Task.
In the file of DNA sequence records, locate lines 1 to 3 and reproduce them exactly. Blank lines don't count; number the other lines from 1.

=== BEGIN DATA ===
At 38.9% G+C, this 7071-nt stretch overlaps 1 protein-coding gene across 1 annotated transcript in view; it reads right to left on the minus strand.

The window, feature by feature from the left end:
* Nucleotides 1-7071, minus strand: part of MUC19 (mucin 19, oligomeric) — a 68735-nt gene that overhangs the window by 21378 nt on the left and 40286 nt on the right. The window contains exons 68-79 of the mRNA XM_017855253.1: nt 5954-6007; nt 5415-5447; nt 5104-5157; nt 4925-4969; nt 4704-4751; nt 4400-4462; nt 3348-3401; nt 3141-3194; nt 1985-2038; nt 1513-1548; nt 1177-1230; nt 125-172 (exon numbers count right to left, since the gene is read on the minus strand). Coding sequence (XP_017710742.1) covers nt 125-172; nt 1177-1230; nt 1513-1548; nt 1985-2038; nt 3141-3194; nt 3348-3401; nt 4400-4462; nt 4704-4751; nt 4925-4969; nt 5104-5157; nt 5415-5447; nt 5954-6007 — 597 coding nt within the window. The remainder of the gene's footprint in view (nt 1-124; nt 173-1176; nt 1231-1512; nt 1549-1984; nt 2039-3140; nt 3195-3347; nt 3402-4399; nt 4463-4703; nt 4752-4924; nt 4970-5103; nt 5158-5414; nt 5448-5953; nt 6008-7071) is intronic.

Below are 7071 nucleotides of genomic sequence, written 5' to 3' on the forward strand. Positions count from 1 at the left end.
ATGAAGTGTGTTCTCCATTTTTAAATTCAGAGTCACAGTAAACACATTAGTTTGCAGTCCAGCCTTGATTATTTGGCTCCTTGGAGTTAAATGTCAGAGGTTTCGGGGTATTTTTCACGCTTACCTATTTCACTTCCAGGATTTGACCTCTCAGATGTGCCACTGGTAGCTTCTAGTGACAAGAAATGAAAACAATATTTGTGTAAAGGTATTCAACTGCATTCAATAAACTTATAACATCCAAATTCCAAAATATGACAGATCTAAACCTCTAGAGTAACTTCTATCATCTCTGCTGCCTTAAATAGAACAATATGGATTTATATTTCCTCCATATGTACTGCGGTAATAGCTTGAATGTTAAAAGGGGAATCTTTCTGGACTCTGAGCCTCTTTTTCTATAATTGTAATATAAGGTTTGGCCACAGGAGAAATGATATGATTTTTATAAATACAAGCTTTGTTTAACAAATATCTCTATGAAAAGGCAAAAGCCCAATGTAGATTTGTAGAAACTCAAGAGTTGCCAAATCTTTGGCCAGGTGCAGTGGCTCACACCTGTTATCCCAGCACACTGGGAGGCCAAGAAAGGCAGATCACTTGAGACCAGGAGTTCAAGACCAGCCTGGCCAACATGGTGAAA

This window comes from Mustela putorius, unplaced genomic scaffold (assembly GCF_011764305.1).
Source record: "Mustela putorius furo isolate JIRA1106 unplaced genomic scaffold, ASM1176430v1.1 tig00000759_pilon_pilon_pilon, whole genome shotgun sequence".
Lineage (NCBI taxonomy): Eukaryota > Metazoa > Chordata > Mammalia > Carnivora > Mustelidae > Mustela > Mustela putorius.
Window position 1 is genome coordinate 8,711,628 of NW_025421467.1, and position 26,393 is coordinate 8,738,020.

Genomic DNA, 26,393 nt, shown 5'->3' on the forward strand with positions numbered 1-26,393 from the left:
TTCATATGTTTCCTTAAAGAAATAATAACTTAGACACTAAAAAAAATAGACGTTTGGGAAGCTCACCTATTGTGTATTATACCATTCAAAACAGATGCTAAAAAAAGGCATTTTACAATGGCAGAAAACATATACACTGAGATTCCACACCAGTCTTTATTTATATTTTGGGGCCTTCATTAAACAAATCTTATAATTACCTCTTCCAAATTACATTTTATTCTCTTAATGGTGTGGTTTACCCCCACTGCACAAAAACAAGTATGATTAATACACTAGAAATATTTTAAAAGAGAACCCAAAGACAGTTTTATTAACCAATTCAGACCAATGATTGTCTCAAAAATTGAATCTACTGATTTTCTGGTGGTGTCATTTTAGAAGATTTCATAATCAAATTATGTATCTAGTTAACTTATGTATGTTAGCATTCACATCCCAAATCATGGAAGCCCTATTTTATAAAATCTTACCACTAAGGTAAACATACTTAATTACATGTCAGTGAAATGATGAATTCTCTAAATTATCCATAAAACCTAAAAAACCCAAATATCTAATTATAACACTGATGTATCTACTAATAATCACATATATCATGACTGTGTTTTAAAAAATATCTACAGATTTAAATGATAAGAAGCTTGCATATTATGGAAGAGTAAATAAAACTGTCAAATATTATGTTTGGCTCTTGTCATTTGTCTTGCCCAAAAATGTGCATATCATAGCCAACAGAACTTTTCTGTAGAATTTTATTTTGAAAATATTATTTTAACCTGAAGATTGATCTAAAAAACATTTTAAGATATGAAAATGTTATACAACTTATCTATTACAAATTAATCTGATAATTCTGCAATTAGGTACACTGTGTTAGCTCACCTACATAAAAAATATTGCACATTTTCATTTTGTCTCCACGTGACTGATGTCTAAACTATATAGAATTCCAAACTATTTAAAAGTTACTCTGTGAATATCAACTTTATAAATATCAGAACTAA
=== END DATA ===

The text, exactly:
At 38.9% G+C, this 7071-nt stretch overlaps 1 protein-coding gene across 1 annotated transcript in view; it reads right to left on the minus strand.

The window, feature by feature from the left end:
* Nucleotides 1-7071, minus strand: part of MUC19 (mucin 19, oligomeric) — a 68735-nt gene that overhangs the window by 21378 nt on the left and 40286 nt on the right. The window contains exons 68-79 of the mRNA XM_017855253.1: nt 5954-6007; nt 5415-5447; nt 5104-5157; nt 4925-4969; nt 4704-4751; nt 4400-4462; nt 3348-3401; nt 3141-3194; nt 1985-2038; nt 1513-1548; nt 1177-1230; nt 125-172 (exon numbers count right to left, since the gene is read on the minus strand). Coding sequence (XP_017710742.1) covers nt 125-172; nt 1177-1230; nt 1513-1548; nt 1985-2038; nt 3141-3194; nt 3348-3401; nt 4400-4462; nt 4704-4751; nt 4925-4969; nt 5104-5157; nt 5415-5447; nt 5954-6007 — 597 coding nt within the window. The remainder of the gene's footprint in view (nt 1-124; nt 173-1176; nt 1231-1512; nt 1549-1984; nt 2039-3140; nt 3195-3347; nt 3402-4399; nt 4463-4703; nt 4752-4924; nt 4970-5103; nt 5158-5414; nt 5448-5953; nt 6008-7071) is intronic.